Essay, Research Paper: Karma And Samsara


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The belief in Karma and Samsara form the basis for the Hindu’s religious
worldview. It has been central to Hinduism for thousands of years, and as a
result forms a major part in the philosophical thinking of many Hindu’s today.
The ideas of Karma and Samsara are evident in almost all of the great Hindu
scriptures, being touched on in the Veda’s, but first properly introduced in
the Upanishads. When the idea of Samsara was first introduced it led to a quest
for liberation through the practice of austerity or meditation or both. To be
released form this life the Hindu’s needed to wipe out the effects of their
past actions or Karma. It is this set of beliefs that formed the background of
many of Hindu’s religious movements and beliefs. Karma is the belief according
to which a person’s future life is determined by past and present actions.
Every action, bodily, intellectual or ethical, good or bad, big or small will
have its effect. Nothing other than the effects of earlier actions has
determined the present state of affairs and nothing other than the present
actions will determine the future circumstances. The law of Karma allows no room
for chance or divine intervention as everything is inevitably determined by it.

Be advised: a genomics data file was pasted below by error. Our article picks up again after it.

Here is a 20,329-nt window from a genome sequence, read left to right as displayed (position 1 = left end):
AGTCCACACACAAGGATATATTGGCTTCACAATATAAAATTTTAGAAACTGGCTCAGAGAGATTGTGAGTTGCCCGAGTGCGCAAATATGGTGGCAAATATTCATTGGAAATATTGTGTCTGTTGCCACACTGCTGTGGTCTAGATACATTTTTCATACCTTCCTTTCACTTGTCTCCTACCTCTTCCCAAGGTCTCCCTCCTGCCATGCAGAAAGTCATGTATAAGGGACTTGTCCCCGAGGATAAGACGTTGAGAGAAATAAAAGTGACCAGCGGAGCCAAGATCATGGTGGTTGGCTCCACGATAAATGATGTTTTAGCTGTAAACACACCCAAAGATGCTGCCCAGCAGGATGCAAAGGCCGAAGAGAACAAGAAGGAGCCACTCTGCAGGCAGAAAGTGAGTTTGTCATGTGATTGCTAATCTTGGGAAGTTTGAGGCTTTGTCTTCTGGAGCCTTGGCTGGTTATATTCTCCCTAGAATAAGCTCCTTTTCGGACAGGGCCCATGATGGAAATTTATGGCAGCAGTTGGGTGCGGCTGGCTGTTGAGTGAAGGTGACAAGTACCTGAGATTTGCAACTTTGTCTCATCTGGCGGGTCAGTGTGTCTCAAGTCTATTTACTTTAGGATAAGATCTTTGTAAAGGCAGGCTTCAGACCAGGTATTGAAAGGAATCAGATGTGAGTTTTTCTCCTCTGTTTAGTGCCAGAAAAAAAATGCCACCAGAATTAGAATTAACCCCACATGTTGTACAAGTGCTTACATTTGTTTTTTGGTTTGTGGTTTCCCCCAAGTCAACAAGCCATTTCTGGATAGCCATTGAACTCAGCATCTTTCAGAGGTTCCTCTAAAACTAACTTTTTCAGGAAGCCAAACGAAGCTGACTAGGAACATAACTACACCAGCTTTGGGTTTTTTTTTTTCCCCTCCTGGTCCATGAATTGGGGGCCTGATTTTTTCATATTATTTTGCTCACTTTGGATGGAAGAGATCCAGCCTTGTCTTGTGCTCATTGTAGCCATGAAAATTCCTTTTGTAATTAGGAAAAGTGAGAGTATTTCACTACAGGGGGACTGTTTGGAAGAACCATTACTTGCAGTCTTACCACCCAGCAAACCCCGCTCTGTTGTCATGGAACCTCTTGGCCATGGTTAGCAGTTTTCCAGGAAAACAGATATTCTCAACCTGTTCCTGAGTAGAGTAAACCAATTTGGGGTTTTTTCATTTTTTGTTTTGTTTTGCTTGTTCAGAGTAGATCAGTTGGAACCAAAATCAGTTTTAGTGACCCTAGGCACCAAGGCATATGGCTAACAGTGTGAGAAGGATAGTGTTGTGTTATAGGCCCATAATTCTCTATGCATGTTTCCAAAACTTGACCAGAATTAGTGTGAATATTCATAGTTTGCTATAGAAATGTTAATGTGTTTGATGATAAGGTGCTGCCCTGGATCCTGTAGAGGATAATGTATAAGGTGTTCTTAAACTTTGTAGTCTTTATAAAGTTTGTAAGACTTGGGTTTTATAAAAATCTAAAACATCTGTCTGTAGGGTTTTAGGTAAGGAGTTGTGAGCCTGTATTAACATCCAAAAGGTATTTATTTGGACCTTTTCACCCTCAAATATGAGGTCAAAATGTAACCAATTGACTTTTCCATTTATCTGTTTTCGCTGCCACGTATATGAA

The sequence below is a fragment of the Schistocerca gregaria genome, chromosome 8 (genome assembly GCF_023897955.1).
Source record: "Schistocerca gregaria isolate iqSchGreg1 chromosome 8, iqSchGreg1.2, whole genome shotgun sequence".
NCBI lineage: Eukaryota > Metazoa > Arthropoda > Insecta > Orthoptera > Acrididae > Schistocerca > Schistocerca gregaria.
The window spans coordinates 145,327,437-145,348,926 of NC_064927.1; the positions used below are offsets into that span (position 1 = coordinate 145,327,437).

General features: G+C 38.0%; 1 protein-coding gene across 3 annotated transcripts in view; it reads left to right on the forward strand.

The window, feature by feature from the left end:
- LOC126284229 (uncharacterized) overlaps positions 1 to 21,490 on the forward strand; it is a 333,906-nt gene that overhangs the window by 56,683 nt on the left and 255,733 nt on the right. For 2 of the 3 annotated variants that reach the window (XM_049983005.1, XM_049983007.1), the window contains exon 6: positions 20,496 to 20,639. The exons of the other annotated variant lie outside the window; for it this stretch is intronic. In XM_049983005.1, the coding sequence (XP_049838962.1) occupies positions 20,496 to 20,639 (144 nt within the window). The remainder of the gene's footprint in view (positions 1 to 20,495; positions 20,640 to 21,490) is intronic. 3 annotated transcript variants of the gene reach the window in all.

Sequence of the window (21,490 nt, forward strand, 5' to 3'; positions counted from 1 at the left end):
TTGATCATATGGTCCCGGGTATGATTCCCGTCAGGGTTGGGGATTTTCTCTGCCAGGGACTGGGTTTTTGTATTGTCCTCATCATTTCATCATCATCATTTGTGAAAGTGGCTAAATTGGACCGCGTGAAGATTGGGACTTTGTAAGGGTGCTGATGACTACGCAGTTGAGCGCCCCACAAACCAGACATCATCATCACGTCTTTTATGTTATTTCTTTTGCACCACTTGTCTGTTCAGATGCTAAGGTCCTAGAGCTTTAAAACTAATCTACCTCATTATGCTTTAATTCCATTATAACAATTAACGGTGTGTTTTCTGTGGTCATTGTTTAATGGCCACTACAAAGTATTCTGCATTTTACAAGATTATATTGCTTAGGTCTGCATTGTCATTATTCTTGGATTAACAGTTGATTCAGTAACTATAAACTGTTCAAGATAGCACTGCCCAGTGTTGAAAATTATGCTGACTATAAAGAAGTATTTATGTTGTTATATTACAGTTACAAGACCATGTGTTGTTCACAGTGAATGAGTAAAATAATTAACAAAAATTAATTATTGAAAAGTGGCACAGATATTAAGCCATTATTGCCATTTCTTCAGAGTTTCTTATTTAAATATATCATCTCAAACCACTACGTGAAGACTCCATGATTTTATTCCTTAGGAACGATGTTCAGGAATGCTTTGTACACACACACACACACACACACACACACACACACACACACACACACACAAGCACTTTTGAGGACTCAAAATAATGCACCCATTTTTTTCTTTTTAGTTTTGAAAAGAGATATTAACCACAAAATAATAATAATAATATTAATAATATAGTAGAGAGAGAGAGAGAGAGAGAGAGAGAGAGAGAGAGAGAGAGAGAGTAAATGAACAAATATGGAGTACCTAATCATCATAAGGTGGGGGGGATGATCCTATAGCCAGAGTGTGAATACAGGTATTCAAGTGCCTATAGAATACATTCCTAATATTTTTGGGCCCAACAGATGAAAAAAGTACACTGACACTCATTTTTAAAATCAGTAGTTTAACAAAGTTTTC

The Brhardaranyaka Upanisad simply sates “By good actions one becomes good, by
bad actions one becomes bad”(4.4.5) (Koller 1982: 59). Intertwined with belief
in Karma is the idea of Samsara, which is the cycle of repeated births and
deaths that subjects an individual not merely to one death but to innumerable
deaths (Koller 1982:9). Hindu’s believe that as a person dies the Atman (the
unconscious, immaterial part of a human) carries the results of their good and
bad actions (Karma) into their next existence. This previous Karma will
determine what sort of position a Hindu will occupy in their new existence, for
example, if a person in a low caste has been very good in their past existence
they will be born into a higher caste in their next life. The ideas of Karma and
Samsara have justified the unequal Caste system, which has been an integral part
of Indian society for hundreds of years. At the time of the Rig Veda (the
earliest Hindu scriptures around 1000 B.C.E) (Smart 1989: 60) the key concepts
of Karma and Samsara had not actually been stated. However, it does mention that
a person’s conduct in this world determines his life after death. The brahmins
(the religious leaders) stressed the importance of the sacred act of sacrificing
which was supposed to have a bearing on man’s fate in the next world, and
consequently the Satapatha Brahmana 11.1.8,6, states that “the Sacrifice